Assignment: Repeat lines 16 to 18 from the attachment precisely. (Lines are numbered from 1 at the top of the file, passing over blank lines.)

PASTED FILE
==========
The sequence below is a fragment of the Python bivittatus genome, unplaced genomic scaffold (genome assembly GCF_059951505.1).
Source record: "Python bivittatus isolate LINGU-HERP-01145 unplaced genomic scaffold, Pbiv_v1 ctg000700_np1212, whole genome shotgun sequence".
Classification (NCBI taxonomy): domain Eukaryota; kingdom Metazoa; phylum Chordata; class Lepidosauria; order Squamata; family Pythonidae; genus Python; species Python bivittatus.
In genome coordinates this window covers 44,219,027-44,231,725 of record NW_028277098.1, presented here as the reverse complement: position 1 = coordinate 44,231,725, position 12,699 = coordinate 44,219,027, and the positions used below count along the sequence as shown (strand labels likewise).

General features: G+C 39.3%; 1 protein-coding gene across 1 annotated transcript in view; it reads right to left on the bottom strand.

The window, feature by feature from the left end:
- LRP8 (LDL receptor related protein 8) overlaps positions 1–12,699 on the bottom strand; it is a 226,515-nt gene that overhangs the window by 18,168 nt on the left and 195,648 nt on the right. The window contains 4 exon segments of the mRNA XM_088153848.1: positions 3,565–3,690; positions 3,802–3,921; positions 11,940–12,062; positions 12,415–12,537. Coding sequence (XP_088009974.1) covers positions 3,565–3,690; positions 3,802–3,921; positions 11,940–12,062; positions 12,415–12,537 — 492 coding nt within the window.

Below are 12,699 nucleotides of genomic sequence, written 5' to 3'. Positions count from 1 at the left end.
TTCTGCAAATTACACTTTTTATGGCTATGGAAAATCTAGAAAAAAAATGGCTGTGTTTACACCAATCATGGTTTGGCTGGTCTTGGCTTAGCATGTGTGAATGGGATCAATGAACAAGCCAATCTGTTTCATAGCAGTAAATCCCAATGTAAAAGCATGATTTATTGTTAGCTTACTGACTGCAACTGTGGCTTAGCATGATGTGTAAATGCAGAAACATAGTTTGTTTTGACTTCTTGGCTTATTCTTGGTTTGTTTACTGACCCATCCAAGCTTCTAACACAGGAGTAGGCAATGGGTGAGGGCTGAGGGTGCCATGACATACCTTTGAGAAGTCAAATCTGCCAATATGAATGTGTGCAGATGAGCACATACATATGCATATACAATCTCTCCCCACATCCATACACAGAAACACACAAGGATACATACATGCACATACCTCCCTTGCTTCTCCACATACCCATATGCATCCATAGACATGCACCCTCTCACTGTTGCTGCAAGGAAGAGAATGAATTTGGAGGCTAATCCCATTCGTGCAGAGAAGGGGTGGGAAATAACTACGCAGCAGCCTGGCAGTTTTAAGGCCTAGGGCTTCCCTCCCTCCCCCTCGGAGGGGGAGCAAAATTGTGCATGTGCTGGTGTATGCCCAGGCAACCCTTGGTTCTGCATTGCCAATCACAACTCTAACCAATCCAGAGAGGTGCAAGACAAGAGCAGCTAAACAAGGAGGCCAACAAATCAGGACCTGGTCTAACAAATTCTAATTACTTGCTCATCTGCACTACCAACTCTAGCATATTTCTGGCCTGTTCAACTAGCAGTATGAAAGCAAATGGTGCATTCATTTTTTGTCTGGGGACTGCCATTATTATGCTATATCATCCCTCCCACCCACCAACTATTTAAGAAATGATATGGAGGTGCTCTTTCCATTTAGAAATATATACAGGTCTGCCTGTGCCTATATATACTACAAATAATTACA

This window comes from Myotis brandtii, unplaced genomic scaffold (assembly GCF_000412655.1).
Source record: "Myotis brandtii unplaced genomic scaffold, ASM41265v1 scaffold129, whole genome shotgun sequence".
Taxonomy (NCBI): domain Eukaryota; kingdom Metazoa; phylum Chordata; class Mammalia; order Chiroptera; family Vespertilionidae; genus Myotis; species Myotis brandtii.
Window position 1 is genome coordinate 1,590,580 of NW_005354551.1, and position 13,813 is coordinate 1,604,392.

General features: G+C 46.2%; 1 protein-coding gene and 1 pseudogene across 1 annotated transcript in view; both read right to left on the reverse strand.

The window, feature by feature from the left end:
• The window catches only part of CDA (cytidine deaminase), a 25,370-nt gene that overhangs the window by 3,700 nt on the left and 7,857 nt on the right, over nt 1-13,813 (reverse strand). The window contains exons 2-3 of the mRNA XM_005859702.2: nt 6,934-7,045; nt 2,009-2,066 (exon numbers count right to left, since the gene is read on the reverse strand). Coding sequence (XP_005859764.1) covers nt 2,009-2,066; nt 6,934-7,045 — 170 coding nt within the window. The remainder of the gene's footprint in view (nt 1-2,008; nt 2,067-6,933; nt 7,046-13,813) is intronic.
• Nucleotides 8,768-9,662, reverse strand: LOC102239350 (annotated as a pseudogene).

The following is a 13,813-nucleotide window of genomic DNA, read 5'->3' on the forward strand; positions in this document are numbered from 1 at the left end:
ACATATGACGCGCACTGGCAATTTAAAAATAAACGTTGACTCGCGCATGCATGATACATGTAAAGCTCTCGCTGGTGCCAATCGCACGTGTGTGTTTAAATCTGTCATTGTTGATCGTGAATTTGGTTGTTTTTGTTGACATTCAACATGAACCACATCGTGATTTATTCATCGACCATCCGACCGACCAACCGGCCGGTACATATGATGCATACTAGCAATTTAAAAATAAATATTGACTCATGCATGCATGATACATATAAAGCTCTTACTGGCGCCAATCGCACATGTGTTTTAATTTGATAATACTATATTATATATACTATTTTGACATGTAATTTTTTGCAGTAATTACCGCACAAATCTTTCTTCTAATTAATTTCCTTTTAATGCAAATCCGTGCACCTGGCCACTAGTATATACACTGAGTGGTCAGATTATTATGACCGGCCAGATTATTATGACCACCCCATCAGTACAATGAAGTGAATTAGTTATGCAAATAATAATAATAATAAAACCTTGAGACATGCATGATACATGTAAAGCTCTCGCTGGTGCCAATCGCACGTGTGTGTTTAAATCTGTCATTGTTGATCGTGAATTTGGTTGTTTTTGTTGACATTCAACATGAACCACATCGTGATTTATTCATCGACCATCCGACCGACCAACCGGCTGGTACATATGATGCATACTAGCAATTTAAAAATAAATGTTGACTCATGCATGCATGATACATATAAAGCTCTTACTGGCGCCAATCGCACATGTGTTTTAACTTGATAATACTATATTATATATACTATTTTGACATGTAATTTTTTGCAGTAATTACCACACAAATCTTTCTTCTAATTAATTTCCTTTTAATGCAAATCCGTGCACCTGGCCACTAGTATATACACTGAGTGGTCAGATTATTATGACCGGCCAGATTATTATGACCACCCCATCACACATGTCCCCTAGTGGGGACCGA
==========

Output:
• The window catches only part of CDA (cytidine deaminase), a 25,370-nt gene that overhangs the window by 3,700 nt on the left and 7,857 nt on the right, over nt 1-13,813 (reverse strand). The window contains exons 2-3 of the mRNA XM_005859702.2: nt 6,934-7,045; nt 2,009-2,066 (exon numbers count right to left, since the gene is read on the reverse strand). Coding sequence (XP_005859764.1) covers nt 2,009-2,066; nt 6,934-7,045 — 170 coding nt within the window. The remainder of the gene's footprint in view (nt 1-2,008; nt 2,067-6,933; nt 7,046-13,813) is intronic.
• Nucleotides 8,768-9,662, reverse strand: LOC102239350 (annotated as a pseudogene).

The following is a 13,813-nucleotide window of genomic DNA, read 5'->3' on the forward strand; positions in this document are numbered from 1 at the left end: